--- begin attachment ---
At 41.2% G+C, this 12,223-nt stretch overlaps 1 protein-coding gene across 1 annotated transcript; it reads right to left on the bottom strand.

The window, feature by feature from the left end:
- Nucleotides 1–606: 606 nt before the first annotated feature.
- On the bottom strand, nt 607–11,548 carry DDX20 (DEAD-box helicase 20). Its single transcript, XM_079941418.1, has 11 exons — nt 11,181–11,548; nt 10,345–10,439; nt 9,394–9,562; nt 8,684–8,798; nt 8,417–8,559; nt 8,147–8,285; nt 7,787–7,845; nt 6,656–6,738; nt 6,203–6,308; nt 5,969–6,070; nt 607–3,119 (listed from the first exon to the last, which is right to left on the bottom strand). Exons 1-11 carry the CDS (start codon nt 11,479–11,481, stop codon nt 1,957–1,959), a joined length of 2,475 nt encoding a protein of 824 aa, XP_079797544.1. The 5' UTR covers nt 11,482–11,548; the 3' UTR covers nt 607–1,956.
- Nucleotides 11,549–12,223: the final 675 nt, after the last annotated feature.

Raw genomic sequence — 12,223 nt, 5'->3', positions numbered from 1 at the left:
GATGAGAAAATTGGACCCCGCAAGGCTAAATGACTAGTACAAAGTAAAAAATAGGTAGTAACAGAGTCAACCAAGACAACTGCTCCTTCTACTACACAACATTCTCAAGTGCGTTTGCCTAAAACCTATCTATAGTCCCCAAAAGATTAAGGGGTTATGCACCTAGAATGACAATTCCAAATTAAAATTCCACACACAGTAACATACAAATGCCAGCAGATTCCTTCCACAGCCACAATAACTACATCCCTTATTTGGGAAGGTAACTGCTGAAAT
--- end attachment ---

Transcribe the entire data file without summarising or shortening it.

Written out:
At 41.2% G+C, this 12,223-nt stretch overlaps 1 protein-coding gene across 1 annotated transcript; it reads right to left on the bottom strand.

The window, feature by feature from the left end:
- Nucleotides 1–606: 606 nt before the first annotated feature.
- On the bottom strand, nt 607–11,548 carry DDX20 (DEAD-box helicase 20). Its single transcript, XM_079941418.1, has 11 exons — nt 11,181–11,548; nt 10,345–10,439; nt 9,394–9,562; nt 8,684–8,798; nt 8,417–8,559; nt 8,147–8,285; nt 7,787–7,845; nt 6,656–6,738; nt 6,203–6,308; nt 5,969–6,070; nt 607–3,119 (listed from the first exon to the last, which is right to left on the bottom strand). Exons 1-11 carry the CDS (start codon nt 11,479–11,481, stop codon nt 1,957–1,959), a joined length of 2,475 nt encoding a protein of 824 aa, XP_079797544.1. The 5' UTR covers nt 11,482–11,548; the 3' UTR covers nt 607–1,956.
- Nucleotides 11,549–12,223: the final 675 nt, after the last annotated feature.

Raw genomic sequence — 12,223 nt, 5'->3', positions numbered from 1 at the left:
GATGAGAAAATTGGACCCCGCAAGGCTAAATGACTAGTACAAAGTAAAAAATAGGTAGTAACAGAGTCAACCAAGACAACTGCTCCTTCTACTACACAACATTCTCAAGTGCGTTTGCCTAAAACCTATCTATAGTCCCCAAAAGATTAAGGGGTTATGCACCTAGAATGACAATTCCAAATTAAAATTCCACACACAGTAACATACAAATGCCAGCAGATTCCTTCCACAGCCACAATAACTACATCCCTTATTTGGGAAGGTAACTGCTGAAAT